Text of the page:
Eddie (Fort Worth)
Is Tiger ever going to be the same golfer?
Bill Simmons (1:16 PM)
To me, that's a much bigger question than "Where is LeBron going?" Tiger's comeback is going to be the most fascinating running sports story of my lifetime. I really believe that. We only get a handful of truly transcendent athletes per lifetime, he's one of them, and yet, none of them have ever been tested this way.
The only thing that comes close: When Ali returned from 4 years of boxing exile for refusing to serve in Vietnam.
(A commenter, who is apparently older than 12, is quizzical.)
(Which is followed by this, in which actual history has its viscera removed with a melon-baller.)
"S: Here's the big difference though: Everyone was rooting for Ali. He never came even 10% close to facing the scrutiny, vitriol and 24/7 news cycle microscope that Tiger will face."
"Everyone" was rooting for Ali? The FBI certainly wasn't. Federal prosecutors certainly weren't. For that matter, the federal government in toto wasn't too fond of him. Various factions of the Nation Of Islam were dubious at best. He was virtually broke. Half the country thought he should be doing roadwork in a cellblock at Leavenworth because he was a draft dodger, and too many people thought he should have been locked up simply for being a black man who was ungrateful for the blessings of white America. As some of you may recall, the Vietnam War and its attendant traumas were a fairly divisive period in our history, and were well beyond the moment when the helicopters lifted off from the roof of the embassy.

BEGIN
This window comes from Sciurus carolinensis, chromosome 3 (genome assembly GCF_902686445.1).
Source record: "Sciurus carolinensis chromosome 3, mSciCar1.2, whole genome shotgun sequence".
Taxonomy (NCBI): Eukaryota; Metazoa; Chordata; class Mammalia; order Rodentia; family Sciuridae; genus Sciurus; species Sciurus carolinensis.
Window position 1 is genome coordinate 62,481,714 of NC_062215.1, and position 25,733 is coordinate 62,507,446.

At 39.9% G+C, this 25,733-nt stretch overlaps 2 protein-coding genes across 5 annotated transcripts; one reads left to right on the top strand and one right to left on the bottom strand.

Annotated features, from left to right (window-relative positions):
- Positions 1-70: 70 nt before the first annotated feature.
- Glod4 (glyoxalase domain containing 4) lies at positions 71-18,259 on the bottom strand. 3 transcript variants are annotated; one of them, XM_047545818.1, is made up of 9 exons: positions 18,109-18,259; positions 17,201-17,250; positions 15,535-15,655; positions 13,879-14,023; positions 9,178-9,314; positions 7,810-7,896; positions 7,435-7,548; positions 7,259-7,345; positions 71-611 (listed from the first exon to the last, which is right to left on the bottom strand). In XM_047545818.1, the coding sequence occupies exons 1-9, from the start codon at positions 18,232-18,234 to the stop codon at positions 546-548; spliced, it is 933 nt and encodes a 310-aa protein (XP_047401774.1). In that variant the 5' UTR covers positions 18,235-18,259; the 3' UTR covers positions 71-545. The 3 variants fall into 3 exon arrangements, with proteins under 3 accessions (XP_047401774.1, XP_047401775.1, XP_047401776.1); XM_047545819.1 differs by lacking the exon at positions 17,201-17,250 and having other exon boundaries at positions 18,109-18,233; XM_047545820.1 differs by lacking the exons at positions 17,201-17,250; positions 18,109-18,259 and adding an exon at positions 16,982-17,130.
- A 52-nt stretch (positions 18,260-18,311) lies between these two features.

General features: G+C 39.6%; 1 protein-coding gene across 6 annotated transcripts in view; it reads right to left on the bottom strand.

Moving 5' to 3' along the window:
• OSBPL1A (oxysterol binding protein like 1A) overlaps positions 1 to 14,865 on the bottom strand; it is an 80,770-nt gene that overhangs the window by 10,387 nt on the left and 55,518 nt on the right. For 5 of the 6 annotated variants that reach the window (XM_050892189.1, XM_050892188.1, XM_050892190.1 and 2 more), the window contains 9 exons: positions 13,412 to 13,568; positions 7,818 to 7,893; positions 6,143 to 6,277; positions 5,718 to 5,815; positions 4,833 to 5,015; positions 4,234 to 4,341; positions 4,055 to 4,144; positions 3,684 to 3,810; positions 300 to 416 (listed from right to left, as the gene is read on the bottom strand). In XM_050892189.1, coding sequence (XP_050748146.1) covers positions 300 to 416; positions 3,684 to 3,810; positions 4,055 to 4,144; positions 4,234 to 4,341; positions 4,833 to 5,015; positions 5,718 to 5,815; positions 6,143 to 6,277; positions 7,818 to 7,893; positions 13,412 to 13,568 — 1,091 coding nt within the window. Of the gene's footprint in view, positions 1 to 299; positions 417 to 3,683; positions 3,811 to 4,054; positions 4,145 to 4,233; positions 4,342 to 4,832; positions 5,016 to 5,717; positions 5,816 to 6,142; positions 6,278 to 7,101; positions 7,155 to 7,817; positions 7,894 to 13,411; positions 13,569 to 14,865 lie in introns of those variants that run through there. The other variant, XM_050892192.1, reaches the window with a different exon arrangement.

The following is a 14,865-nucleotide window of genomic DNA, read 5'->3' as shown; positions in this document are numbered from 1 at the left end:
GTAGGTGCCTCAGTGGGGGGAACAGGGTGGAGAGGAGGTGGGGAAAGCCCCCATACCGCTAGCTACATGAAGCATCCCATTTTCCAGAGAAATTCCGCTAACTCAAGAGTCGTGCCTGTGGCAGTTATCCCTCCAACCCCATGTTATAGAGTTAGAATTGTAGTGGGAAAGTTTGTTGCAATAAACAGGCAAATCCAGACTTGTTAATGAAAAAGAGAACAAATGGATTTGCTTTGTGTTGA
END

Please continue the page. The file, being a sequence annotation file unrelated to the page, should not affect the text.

(And, later, he's still digging. Notice how the goalposts have begun to move.)
S: You don't know your Ali history. it's true that White America was against him in the mid-60's, but that shifted as America turned against Vietnam. By the time of the Ali-Frazier fight, Frazier was the "old guard" rep and Ali was the "new guard" rep. He had everyone under 35 rooting for him.
We are now up to "everyone under 35," which is also not true, and is completely irrelevant to the original discussion. Having the support of a bunch of young lefties is comforting, but it doesn't make up for losing your livelihood and having the Feds on your case, even if popular support generally for the war has crumbled, and it certainly isn't equivalent to being embarrassed by tabloid television while you stalk the halls of your mansion, waiting to go out and swing a golf club again. There is a profound difference between being a potential punchline and being an potential inmate. And ambivalence about Ali survived the end of the war. If it hadn't, Sylvester Stallone never would have had a movie career.
This isn't hard. This not stuff you have to have lived through. This is stuff you can find out by, you know, reading, which is said to be fundamental. Let us be kind and suggest that young Bill perhaps is unread on the subject of The Sixties, possibly because The Karate Kid was not set in that era.
And, not for nothing, but "cavalcade of bimbos" deserves a shout.